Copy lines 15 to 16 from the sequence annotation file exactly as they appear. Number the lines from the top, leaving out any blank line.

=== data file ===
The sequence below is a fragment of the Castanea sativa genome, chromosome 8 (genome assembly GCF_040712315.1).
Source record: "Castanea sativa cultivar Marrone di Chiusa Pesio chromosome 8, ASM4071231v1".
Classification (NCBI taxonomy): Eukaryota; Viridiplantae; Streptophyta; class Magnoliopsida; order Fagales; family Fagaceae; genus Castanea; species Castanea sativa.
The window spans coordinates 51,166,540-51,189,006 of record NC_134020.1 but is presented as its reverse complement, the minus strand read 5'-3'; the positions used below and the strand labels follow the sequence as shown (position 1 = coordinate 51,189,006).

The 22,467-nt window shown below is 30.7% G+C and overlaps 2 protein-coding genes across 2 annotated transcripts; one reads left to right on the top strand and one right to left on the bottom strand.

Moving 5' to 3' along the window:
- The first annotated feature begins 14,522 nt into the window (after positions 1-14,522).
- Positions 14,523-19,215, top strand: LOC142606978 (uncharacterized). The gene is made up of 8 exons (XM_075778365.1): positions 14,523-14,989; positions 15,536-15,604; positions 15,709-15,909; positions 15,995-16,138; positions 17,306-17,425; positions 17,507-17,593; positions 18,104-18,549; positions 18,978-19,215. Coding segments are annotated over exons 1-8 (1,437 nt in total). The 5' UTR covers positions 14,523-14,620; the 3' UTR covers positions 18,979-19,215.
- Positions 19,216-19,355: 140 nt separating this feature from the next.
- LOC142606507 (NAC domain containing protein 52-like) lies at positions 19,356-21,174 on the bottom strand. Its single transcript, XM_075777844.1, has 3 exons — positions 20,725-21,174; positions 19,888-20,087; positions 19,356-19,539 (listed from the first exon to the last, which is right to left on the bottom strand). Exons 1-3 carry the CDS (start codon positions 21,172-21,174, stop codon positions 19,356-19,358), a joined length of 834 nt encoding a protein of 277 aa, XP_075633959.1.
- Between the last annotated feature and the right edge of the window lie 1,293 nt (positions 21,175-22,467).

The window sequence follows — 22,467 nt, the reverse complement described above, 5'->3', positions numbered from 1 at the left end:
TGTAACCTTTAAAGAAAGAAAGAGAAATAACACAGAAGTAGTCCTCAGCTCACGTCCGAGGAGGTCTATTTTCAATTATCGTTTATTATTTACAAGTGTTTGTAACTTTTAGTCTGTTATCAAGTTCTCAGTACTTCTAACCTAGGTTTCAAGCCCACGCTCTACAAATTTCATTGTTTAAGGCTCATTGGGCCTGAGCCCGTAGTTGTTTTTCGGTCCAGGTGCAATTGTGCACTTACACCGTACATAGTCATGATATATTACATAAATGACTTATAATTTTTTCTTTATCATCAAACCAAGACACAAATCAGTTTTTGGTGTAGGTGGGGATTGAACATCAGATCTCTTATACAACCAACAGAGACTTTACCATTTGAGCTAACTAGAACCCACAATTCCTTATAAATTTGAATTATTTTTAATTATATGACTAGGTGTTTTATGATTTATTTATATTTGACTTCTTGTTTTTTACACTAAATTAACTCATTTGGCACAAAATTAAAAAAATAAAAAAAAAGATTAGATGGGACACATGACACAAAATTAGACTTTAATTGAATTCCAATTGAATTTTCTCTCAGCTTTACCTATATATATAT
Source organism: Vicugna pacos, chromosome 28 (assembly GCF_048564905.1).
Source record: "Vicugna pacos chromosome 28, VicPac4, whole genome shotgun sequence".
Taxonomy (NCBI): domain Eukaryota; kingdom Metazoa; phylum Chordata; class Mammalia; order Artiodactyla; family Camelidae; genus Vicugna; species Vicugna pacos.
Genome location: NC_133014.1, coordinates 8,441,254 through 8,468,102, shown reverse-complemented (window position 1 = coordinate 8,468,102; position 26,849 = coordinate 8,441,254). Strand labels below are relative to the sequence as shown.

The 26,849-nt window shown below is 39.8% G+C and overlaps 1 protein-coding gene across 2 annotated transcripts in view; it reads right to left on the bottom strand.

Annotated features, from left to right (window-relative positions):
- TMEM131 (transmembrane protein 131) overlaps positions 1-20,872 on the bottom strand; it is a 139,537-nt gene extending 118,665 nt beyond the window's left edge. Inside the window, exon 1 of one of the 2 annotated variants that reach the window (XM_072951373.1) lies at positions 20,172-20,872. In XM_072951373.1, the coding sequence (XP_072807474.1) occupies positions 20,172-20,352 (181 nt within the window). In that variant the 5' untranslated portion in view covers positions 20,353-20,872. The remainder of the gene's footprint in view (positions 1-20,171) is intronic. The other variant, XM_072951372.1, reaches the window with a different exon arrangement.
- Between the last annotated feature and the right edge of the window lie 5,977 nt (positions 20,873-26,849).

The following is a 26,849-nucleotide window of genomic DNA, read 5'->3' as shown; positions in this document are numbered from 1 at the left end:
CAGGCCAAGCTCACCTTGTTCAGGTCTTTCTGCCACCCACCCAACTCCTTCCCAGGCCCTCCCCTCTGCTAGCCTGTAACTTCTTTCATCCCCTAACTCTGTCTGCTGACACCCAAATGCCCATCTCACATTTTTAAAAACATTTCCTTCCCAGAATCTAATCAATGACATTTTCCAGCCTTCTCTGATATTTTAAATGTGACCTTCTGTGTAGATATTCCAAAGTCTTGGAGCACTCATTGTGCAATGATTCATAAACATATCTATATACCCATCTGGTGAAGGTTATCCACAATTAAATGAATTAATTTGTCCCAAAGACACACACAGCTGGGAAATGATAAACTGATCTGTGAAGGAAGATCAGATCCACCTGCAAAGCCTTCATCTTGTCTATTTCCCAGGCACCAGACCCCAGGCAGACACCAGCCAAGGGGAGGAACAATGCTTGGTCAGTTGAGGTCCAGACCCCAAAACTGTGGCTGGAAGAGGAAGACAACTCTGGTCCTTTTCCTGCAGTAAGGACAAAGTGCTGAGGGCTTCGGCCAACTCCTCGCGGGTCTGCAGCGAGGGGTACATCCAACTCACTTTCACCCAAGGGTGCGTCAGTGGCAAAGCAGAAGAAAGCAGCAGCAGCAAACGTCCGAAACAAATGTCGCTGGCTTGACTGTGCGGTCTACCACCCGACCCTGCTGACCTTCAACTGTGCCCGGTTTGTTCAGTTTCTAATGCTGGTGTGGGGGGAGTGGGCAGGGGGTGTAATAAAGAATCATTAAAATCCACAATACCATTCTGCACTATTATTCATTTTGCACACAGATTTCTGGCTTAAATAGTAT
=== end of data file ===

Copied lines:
Source record: "Vicugna pacos chromosome 28, VicPac4, whole genome shotgun sequence".
Taxonomy (NCBI): domain Eukaryota; kingdom Metazoa; phylum Chordata; class Mammalia; order Artiodactyla; family Camelidae; genus Vicugna; species Vicugna pacos.